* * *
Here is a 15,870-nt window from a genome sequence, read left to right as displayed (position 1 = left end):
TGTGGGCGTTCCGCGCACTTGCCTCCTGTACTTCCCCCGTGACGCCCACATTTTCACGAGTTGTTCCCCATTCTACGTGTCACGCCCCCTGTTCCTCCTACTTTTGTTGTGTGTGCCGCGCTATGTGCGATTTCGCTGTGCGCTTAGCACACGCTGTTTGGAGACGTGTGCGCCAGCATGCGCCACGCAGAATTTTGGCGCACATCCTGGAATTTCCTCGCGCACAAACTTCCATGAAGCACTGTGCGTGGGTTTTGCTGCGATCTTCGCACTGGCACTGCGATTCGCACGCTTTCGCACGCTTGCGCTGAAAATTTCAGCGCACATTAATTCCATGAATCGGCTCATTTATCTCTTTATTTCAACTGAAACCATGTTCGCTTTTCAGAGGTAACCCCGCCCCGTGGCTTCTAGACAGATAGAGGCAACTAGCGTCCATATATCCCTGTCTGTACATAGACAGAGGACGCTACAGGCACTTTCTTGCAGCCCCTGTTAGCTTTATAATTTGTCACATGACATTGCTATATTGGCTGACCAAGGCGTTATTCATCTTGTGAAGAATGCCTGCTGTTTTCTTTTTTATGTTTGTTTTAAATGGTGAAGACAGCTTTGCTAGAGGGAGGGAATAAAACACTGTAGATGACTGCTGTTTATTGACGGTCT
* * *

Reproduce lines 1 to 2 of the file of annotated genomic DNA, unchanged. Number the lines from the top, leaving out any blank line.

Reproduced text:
Here is a 15,870-nt window from a genome sequence, read left to right as displayed (position 1 = left end):
TGTGGGCGTTCCGCGCACTTGCCTCCTGTACTTCCCCCGTGACGCCCACATTTTCACGAGTTGTTCCCCATTCTACGTGTCACGCCCCCTGTTCCTCCTACTTTTGTTGTGTGTGCCGCGCTATGTGCGATTTCGCTGTGCGCTTAGCACACGCTGTTTGGAGACGTGTGCGCCAGCATGCGCCACGCAGAATTTTGGCGCACATCCTGGAATTTCCTCGCGCACAAACTTCCATGAAGCACTGTGCGTGGGTTTTGCTGCGATCTTCGCACTGGCACTGCGATTCGCACGCTTTCGCACGCTTGCGCTGAAAATTTCAGCGCACATTAATTCCATGAATCGGCTCATTTATCTCTTTATTTCAACTGAAACCATGTTCGCTTTTCAGAGGTAACCCCGCCCCGTGGCTTCTAGACAGATAGAGGCAACTAGCGTCCATATATCCCTGTCTGTACATAGACAGAGGACGCTACAGGCACTTTCTTGCAGCCCCTGTTAGCTTTATAATTTGTCACATGACATTGCTATATTGGCTGACCAAGGCGTTATTCATCTTGTGAAGAATGCCTGCTGTTTTCTTTTTTATGTTTGTTTTAAATGGTGAAGACAGCTTTGCTAGAGGGAGGGAATAAAACACTGTAGATGACTGCTGTTTATTGACGGTCT